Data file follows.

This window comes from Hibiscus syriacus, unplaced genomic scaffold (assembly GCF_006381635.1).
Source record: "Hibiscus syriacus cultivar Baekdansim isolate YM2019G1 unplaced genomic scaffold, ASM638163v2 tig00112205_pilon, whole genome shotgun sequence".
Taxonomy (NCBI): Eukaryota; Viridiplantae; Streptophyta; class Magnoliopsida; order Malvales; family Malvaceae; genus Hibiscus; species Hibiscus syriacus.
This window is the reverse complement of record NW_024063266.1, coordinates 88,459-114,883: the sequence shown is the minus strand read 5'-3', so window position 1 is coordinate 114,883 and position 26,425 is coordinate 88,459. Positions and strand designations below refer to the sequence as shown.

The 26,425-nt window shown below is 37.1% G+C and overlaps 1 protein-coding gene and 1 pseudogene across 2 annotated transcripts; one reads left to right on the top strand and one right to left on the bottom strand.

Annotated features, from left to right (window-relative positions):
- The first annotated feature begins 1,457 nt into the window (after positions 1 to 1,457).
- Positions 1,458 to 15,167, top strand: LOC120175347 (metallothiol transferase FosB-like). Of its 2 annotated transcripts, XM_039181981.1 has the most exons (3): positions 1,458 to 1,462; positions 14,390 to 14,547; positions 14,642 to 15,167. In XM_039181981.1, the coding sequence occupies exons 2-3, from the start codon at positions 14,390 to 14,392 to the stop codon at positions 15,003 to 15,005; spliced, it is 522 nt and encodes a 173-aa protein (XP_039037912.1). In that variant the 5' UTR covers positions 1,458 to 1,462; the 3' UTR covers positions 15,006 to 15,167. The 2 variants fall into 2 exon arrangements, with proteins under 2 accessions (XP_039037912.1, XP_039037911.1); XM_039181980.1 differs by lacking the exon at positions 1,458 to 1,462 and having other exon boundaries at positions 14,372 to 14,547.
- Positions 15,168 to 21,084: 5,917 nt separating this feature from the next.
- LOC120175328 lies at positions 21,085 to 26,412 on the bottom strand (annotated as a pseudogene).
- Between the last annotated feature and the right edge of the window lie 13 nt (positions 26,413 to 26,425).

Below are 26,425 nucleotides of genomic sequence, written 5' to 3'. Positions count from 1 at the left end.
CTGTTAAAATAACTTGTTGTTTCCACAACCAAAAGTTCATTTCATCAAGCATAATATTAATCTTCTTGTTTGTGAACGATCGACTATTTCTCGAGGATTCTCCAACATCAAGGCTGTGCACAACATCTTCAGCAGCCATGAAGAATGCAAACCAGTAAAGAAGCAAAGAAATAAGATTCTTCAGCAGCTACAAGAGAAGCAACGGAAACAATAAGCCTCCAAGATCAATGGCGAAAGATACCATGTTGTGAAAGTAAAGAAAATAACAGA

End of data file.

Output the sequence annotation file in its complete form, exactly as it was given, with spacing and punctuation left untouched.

This window comes from Hibiscus syriacus, unplaced genomic scaffold (assembly GCF_006381635.1).
Source record: "Hibiscus syriacus cultivar Baekdansim isolate YM2019G1 unplaced genomic scaffold, ASM638163v2 tig00112205_pilon, whole genome shotgun sequence".
Taxonomy (NCBI): Eukaryota; Viridiplantae; Streptophyta; class Magnoliopsida; order Malvales; family Malvaceae; genus Hibiscus; species Hibiscus syriacus.
This window is the reverse complement of record NW_024063266.1, coordinates 88,459-114,883: the sequence shown is the minus strand read 5'-3', so window position 1 is coordinate 114,883 and position 26,425 is coordinate 88,459. Positions and strand designations below refer to the sequence as shown.

The 26,425-nt window shown below is 37.1% G+C and overlaps 1 protein-coding gene and 1 pseudogene across 2 annotated transcripts; one reads left to right on the top strand and one right to left on the bottom strand.

Annotated features, from left to right (window-relative positions):
- The first annotated feature begins 1,457 nt into the window (after positions 1 to 1,457).
- Positions 1,458 to 15,167, top strand: LOC120175347 (metallothiol transferase FosB-like). Of its 2 annotated transcripts, XM_039181981.1 has the most exons (3): positions 1,458 to 1,462; positions 14,390 to 14,547; positions 14,642 to 15,167. In XM_039181981.1, the coding sequence occupies exons 2-3, from the start codon at positions 14,390 to 14,392 to the stop codon at positions 15,003 to 15,005; spliced, it is 522 nt and encodes a 173-aa protein (XP_039037912.1). In that variant the 5' UTR covers positions 1,458 to 1,462; the 3' UTR covers positions 15,006 to 15,167. The 2 variants fall into 2 exon arrangements, with proteins under 2 accessions (XP_039037912.1, XP_039037911.1); XM_039181980.1 differs by lacking the exon at positions 1,458 to 1,462 and having other exon boundaries at positions 14,372 to 14,547.
- Positions 15,168 to 21,084: 5,917 nt separating this feature from the next.
- LOC120175328 lies at positions 21,085 to 26,412 on the bottom strand (annotated as a pseudogene).
- Between the last annotated feature and the right edge of the window lie 13 nt (positions 26,413 to 26,425).

Below are 26,425 nucleotides of genomic sequence, written 5' to 3'. Positions count from 1 at the left end.
CTGTTAAAATAACTTGTTGTTTCCACAACCAAAAGTTCATTTCATCAAGCATAATATTAATCTTCTTGTTTGTGAACGATCGACTATTTCTCGAGGATTCTCCAACATCAAGGCTGTGCACAACATCTTCAGCAGCCATGAAGAATGCAAACCAGTAAAGAAGCAAAGAAATAAGATTCTTCAGCAGCTACAAGAGAAGCAACGGAAACAATAAGCCTCCAAGATCAATGGCGAAAGATACCATGTTGTGAAAGTAAAGAAAATAACAGA